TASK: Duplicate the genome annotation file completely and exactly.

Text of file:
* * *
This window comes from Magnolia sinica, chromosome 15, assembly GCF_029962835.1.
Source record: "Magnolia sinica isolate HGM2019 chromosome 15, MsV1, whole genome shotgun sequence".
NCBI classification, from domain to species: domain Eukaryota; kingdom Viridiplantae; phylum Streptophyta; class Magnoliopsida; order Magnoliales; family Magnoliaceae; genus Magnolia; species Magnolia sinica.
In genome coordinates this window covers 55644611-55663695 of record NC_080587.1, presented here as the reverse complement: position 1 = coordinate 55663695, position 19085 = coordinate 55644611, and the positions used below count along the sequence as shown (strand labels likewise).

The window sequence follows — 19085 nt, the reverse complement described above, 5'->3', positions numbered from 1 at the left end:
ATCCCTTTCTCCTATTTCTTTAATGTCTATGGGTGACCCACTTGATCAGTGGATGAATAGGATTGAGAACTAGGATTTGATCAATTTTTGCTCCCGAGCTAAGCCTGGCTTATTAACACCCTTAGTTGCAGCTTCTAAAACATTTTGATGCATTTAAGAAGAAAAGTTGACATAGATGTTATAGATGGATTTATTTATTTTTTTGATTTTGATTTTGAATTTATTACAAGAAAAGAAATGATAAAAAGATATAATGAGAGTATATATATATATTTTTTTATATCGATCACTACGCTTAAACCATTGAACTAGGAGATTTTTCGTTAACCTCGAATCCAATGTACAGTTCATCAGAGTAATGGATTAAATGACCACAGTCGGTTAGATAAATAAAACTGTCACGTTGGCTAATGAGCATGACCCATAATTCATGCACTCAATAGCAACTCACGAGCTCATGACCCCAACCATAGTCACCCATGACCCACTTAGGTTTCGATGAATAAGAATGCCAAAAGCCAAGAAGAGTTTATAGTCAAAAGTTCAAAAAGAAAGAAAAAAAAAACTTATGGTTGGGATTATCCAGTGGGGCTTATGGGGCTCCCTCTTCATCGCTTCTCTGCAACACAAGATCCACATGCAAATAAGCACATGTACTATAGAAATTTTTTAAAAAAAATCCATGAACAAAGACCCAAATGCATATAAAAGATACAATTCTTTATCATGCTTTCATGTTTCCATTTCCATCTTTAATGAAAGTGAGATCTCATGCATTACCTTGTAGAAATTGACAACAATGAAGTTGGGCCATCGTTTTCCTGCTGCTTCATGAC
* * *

This window comes from Magnolia sinica, chromosome 15, assembly GCF_029962835.1.
Source record: "Magnolia sinica isolate HGM2019 chromosome 15, MsV1, whole genome shotgun sequence".
NCBI classification, from domain to species: domain Eukaryota; kingdom Viridiplantae; phylum Streptophyta; class Magnoliopsida; order Magnoliales; family Magnoliaceae; genus Magnolia; species Magnolia sinica.
In genome coordinates this window covers 55644611-55663695 of record NC_080587.1, presented here as the reverse complement: position 1 = coordinate 55663695, position 19085 = coordinate 55644611, and the positions used below count along the sequence as shown (strand labels likewise).

The window sequence follows — 19085 nt, the reverse complement described above, 5'->3', positions numbered from 1 at the left end:
ATCCCTTTCTCCTATTTCTTTAATGTCTATGGGTGACCCACTTGATCAGTGGATGAATAGGATTGAGAACTAGGATTTGATCAATTTTTGCTCCCGAGCTAAGCCTGGCTTATTAACACCCTTAGTTGCAGCTTCTAAAACATTTTGATGCATTTAAGAAGAAAAGTTGACATAGATGTTATAGATGGATTTATTTATTTTTTTGATTTTGATTTTGAATTTATTACAAGAAAAGAAATGATAAAAAGATATAATGAGAGTATATATATATATTTTTTTATATCGATCACTACGCTTAAACCATTGAACTAGGAGATTTTTCGTTAACCTCGAATCCAATGTACAGTTCATCAGAGTAATGGATTAAATGACCACAGTCGGTTAGATAAATAAAACTGTCACGTTGGCTAATGAGCATGACCCATAATTCATGCACTCAATAGCAACTCACGAGCTCATGACCCCAACCATAGTCACCCATGACCCACTTAGGTTTCGATGAATAAGAATGCCAAAAGCCAAGAAGAGTTTATAGTCAAAAGTTCAAAAAGAAAGAAAAAAAAAACTTATGGTTGGGATTATCCAGTGGGGCTTATGGGGCTCCCTCTTCATCGCTTCTCTGCAACACAAGATCCACATGCAAATAAGCACATGTACTATAGAAATTTTTTAAAAAAAATCCATGAACAAAGACCCAAATGCATATAAAAGATACAATTCTTTATCATGCTTTCATGTTTCCATTTCCATCTTTAATGAAAGTGAGATCTCATGCATTACCTTGTAGAAATTGACAACAATGAAGTTGGGCCATCGTTTTCCTGCTGCTTCATGAC